Box office

Will 3D technology go fully local with ‘Padmavati’ and ‘2.0’?

Big-budget Indian films have stayed away from 3D, but things could change with Sanjay Leela Bhansali’s historical and Shankar’s science-fiction drama.

Sanjay Leela Bhansali’s extravagant productions have a reputation for bursting out of the confines of the screen. With his December 1 release Padmavati, the director continues his obsession with mythical characters, heightened emotions, massive sets and grand costumes – which is why news that the historical film will also have a 3D version makes perfect sense.

Usually the preserve of horror films and Hollywood releases in India, 3D has been rarely used for A-list Bollywood projects. That might change with Padmavati and 2018’s big release 2.0. Both films will have 3D versions that will work as a cherry-on-the-cake offering to ensure a blockbuster run for distributors and exhibitors.

Padmavati has been co-produced by Bhansali Productions and Viacom18 Motion Pictures. The movie is also being dubbed in Tamil and Telugu and is being distributed internationally by Paramount Pictures. In order to recover a production budget rumoured to be in the region of Rs 180 crores, Padmavati is targetting every available screen in India and overseas territories.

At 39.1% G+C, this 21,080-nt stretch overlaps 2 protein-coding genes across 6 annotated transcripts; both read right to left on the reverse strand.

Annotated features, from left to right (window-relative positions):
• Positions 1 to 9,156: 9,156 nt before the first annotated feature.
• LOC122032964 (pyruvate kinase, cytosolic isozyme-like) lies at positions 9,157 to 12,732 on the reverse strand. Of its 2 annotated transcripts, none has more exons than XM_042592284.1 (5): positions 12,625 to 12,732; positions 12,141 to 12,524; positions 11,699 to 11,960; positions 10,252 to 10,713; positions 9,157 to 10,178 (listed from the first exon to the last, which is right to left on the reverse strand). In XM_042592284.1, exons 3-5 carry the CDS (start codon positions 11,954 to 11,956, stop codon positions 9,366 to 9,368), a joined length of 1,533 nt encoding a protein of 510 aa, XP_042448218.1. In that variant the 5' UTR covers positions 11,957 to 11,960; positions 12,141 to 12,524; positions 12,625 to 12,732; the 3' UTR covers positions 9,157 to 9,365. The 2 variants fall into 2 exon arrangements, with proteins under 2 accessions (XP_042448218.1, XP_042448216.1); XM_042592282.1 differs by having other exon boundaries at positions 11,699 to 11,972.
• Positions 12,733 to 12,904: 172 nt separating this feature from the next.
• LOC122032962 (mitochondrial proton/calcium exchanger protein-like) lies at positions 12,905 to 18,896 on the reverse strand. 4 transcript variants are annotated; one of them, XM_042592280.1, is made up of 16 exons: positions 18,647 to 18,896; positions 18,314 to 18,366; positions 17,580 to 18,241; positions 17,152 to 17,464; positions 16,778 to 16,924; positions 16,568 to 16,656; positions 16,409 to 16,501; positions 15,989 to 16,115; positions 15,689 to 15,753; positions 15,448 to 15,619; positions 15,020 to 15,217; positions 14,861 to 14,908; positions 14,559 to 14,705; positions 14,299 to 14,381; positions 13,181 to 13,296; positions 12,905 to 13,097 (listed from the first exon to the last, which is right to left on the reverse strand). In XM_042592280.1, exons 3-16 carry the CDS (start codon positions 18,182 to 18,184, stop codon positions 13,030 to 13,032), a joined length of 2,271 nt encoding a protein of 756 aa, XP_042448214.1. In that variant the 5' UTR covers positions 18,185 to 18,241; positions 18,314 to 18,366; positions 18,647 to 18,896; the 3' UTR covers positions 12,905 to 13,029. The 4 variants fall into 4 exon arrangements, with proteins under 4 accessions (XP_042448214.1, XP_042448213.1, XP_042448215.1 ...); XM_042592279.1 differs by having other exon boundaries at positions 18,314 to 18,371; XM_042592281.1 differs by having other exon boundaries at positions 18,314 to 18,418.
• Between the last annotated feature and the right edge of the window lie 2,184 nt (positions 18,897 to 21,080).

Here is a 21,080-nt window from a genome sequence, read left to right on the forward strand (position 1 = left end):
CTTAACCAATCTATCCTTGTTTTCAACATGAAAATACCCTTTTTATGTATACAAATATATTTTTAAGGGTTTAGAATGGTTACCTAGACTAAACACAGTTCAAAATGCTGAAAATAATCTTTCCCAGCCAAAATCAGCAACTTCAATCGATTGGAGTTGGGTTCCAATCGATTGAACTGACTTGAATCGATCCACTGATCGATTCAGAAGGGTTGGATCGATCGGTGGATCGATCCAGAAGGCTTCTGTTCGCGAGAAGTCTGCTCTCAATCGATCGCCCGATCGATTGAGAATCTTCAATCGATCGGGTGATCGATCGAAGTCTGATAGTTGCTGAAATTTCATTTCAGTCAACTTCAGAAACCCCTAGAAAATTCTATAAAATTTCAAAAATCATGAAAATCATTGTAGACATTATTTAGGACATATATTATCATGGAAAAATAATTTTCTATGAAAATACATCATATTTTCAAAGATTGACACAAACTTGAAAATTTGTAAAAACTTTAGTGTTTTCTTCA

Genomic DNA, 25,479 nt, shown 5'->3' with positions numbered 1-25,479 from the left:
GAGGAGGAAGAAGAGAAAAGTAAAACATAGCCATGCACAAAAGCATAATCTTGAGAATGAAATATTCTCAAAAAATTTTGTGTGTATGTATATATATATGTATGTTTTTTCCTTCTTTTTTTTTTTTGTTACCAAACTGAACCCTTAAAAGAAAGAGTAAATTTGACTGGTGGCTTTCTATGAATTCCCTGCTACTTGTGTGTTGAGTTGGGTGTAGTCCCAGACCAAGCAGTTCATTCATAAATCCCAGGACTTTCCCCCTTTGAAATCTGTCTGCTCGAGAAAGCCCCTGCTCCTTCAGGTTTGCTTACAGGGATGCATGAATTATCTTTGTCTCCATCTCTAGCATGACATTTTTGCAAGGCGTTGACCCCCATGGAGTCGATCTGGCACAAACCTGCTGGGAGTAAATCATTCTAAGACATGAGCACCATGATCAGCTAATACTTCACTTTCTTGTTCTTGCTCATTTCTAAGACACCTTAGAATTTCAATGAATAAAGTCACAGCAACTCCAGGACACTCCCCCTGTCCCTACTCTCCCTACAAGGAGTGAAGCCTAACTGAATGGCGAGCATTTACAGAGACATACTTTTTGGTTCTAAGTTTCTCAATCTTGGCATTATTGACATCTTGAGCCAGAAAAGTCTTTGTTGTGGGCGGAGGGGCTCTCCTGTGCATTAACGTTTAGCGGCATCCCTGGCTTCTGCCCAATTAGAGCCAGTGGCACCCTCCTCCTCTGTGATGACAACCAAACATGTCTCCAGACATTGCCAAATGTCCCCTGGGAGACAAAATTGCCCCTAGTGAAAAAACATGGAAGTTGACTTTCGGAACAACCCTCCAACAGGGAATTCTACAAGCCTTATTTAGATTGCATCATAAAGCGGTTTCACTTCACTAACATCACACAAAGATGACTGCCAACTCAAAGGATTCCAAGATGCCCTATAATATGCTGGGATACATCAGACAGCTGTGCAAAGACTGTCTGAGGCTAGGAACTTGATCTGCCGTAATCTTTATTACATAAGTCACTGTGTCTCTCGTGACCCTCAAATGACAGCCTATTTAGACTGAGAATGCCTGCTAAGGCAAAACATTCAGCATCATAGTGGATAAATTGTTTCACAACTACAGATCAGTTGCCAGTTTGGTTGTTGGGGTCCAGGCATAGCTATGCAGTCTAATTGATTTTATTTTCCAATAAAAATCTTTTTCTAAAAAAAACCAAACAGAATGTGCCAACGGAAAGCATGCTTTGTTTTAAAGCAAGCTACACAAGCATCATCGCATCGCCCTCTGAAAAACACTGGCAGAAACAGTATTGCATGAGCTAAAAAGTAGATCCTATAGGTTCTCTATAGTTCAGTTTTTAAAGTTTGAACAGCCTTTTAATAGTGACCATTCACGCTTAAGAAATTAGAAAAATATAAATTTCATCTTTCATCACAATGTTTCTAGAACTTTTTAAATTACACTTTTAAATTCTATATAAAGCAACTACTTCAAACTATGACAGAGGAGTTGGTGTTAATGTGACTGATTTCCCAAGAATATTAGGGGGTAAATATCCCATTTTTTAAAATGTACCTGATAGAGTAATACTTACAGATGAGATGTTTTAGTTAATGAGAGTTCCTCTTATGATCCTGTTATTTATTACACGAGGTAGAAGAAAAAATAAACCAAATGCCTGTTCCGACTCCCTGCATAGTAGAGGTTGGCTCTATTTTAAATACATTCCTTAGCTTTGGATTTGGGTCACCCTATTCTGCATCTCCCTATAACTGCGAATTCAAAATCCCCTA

Padmavati is based on the mythical passion of fourteenth-century king Alauddin Khilji (Ranveer Singh) for Padmini (Deepika Padukone), the queen of Chittor. Bhansali’s grandiloquent storytelling style makes him the perfect fit for 3D, said Ajit Andhare, Chief Operating Officer at Viacom18 Motion Pictures.

“You don’t see mainstream films made in 3D, and especially not a historical,” Andhare said. “3D has been used as a promotional gimmick, but there are authentic cases where 3D gives a very different experience to the viewer.”

Padmavati (2017).

India’s first 3D film, released in 1984, was made for children. Jijo Punnoose’s Malayalam movie My Dear Kuttichathan was also dubbed in Tamil, Telugu and Hindi (as Chhota Chetan). Despite being a huge success, Chhota Chetan did not lead to a wave of locally produced 3D films.

The technology has been sparingly and mostly used for horror films with exceptions, such as the dance-themed ABCD: Any Body Can Dance (2013) and animated productions such as Delhi Safari (2012) and Mahabharat (2013). Indian viewers mostly experience 3D through Hollywood movies.

Can the mould be broken by Padmavati, whose 16 elaborate sets, ornately designed costumes and jewellery and extensive use of long shots in the songs and battle sequences promise a sumptuous big-screen experience? Andhare certainly hopes so. “Sanjay plays a lot with depth and he is somebody who is very comfortable with scale, so he is a strong candidate for 3D,” Andhare said. Padmavati will be the only big release on December 1, and the 3D enhancement will allow distributors and exhibitors to charge higher ticket rates and boost the box office takings.

If Namit Malhotra, whose Prime Focus studio is converting Padmavati from 2D to 3D, had had his way, Bhansali might have directed a three-dimensional production much before Padmavati. Several years ago, the Prime Focus founder had converted a portion of Bhansali’s Devdas (2002) into 3D to try and persuade the filmmaker to re-release it in that format.